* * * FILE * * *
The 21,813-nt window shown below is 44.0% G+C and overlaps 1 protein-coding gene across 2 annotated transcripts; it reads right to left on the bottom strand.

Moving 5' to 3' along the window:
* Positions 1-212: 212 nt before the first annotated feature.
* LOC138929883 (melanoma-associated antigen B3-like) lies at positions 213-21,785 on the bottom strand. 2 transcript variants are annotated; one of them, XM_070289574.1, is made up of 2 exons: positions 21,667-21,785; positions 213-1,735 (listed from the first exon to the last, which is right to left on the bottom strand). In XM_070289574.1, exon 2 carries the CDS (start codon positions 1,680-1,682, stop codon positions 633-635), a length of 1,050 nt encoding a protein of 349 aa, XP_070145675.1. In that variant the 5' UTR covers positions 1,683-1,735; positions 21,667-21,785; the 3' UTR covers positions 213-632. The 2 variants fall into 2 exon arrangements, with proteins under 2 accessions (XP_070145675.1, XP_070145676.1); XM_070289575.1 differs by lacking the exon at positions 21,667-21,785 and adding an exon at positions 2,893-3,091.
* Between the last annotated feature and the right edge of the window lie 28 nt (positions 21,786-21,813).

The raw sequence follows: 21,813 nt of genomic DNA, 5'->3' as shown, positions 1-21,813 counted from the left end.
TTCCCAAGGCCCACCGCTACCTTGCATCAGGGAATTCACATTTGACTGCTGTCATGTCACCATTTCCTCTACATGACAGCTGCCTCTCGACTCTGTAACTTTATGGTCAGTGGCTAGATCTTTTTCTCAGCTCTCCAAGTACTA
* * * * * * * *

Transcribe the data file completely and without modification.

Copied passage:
The 21,813-nt window shown below is 44.0% G+C and overlaps 1 protein-coding gene across 2 annotated transcripts; it reads right to left on the bottom strand.

Moving 5' to 3' along the window:
* Positions 1-212: 212 nt before the first annotated feature.
* LOC138929883 (melanoma-associated antigen B3-like) lies at positions 213-21,785 on the bottom strand. 2 transcript variants are annotated; one of them, XM_070289574.1, is made up of 2 exons: positions 21,667-21,785; positions 213-1,735 (listed from the first exon to the last, which is right to left on the bottom strand). In XM_070289574.1, exon 2 carries the CDS (start codon positions 1,680-1,682, stop codon positions 633-635), a length of 1,050 nt encoding a protein of 349 aa, XP_070145675.1. In that variant the 5' UTR covers positions 1,683-1,735; positions 21,667-21,785; the 3' UTR covers positions 213-632. The 2 variants fall into 2 exon arrangements, with proteins under 2 accessions (XP_070145675.1, XP_070145676.1); XM_070289575.1 differs by lacking the exon at positions 21,667-21,785 and adding an exon at positions 2,893-3,091.
* Between the last annotated feature and the right edge of the window lie 28 nt (positions 21,786-21,813).

The raw sequence follows: 21,813 nt of genomic DNA, 5'->3' as shown, positions 1-21,813 counted from the left end.
TTCCCAAGGCCCACCGCTACCTTGCATCAGGGAATTCACATTTGACTGCTGTCATGTCACCATTTCCTCTACATGACAGCTGCCTCTCGACTCTGTAACTTTATGGTCAGTGGCTAGATCTTTTTCTCAGCTCTCCAAGTACTA